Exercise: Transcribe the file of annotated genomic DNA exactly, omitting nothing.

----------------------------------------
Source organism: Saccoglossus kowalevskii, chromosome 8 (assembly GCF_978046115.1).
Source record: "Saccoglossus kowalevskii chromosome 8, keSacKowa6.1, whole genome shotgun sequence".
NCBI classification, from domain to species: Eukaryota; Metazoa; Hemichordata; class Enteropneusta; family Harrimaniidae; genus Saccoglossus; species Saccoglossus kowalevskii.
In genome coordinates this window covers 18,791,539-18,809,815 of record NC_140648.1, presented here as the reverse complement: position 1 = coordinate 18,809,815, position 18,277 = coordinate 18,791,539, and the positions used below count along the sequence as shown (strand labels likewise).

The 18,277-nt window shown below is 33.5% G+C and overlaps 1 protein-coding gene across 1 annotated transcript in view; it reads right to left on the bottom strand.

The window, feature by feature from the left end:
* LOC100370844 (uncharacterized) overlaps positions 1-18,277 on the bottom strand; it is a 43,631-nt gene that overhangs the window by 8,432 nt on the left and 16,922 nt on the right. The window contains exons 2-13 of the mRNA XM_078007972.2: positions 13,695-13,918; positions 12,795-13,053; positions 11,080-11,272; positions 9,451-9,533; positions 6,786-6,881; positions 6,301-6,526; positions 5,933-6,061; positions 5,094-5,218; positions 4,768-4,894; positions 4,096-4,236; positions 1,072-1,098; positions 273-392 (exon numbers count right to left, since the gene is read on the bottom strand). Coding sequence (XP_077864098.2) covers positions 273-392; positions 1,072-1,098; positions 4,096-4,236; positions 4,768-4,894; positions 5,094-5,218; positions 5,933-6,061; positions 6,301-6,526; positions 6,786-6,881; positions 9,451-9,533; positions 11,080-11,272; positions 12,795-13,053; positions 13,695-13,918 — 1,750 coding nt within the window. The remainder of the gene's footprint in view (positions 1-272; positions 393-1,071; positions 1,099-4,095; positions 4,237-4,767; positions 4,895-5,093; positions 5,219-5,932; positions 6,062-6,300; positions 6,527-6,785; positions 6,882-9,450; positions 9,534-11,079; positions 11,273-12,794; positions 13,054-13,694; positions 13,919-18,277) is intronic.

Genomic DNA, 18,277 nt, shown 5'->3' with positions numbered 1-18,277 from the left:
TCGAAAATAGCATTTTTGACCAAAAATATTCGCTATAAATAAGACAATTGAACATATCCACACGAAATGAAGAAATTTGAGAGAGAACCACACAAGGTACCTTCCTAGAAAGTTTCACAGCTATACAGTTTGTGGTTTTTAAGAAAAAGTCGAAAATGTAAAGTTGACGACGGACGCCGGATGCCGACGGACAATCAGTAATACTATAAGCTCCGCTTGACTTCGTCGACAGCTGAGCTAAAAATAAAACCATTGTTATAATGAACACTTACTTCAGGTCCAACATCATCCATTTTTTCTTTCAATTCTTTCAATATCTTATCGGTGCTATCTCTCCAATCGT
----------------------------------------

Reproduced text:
Source organism: Saccoglossus kowalevskii, chromosome 8 (assembly GCF_978046115.1).
Source record: "Saccoglossus kowalevskii chromosome 8, keSacKowa6.1, whole genome shotgun sequence".
NCBI classification, from domain to species: Eukaryota; Metazoa; Hemichordata; class Enteropneusta; family Harrimaniidae; genus Saccoglossus; species Saccoglossus kowalevskii.
In genome coordinates this window covers 18,791,539-18,809,815 of record NC_140648.1, presented here as the reverse complement: position 1 = coordinate 18,809,815, position 18,277 = coordinate 18,791,539, and the positions used below count along the sequence as shown (strand labels likewise).

The 18,277-nt window shown below is 33.5% G+C and overlaps 1 protein-coding gene across 1 annotated transcript in view; it reads right to left on the bottom strand.

The window, feature by feature from the left end:
* LOC100370844 (uncharacterized) overlaps positions 1-18,277 on the bottom strand; it is a 43,631-nt gene that overhangs the window by 8,432 nt on the left and 16,922 nt on the right. The window contains exons 2-13 of the mRNA XM_078007972.2: positions 13,695-13,918; positions 12,795-13,053; positions 11,080-11,272; positions 9,451-9,533; positions 6,786-6,881; positions 6,301-6,526; positions 5,933-6,061; positions 5,094-5,218; positions 4,768-4,894; positions 4,096-4,236; positions 1,072-1,098; positions 273-392 (exon numbers count right to left, since the gene is read on the bottom strand). Coding sequence (XP_077864098.2) covers positions 273-392; positions 1,072-1,098; positions 4,096-4,236; positions 4,768-4,894; positions 5,094-5,218; positions 5,933-6,061; positions 6,301-6,526; positions 6,786-6,881; positions 9,451-9,533; positions 11,080-11,272; positions 12,795-13,053; positions 13,695-13,918 — 1,750 coding nt within the window. The remainder of the gene's footprint in view (positions 1-272; positions 393-1,071; positions 1,099-4,095; positions 4,237-4,767; positions 4,895-5,093; positions 5,219-5,932; positions 6,062-6,300; positions 6,527-6,785; positions 6,882-9,450; positions 9,534-11,079; positions 11,273-12,794; positions 13,054-13,694; positions 13,919-18,277) is intronic.

Genomic DNA, 18,277 nt, shown 5'->3' with positions numbered 1-18,277 from the left:
TCGAAAATAGCATTTTTGACCAAAAATATTCGCTATAAATAAGACAATTGAACATATCCACACGAAATGAAGAAATTTGAGAGAGAACCACACAAGGTACCTTCCTAGAAAGTTTCACAGCTATACAGTTTGTGGTTTTTAAGAAAAAGTCGAAAATGTAAAGTTGACGACGGACGCCGGATGCCGACGGACAATCAGTAATACTATAAGCTCCGCTTGACTTCGTCGACAGCTGAGCTAAAAATAAAACCATTGTTATAATGAACACTTACTTCAGGTCCAACATCATCCATTTTTTCTTTCAATTCTTTCAATATCTTATCGGTGCTATCTCTCCAATCGT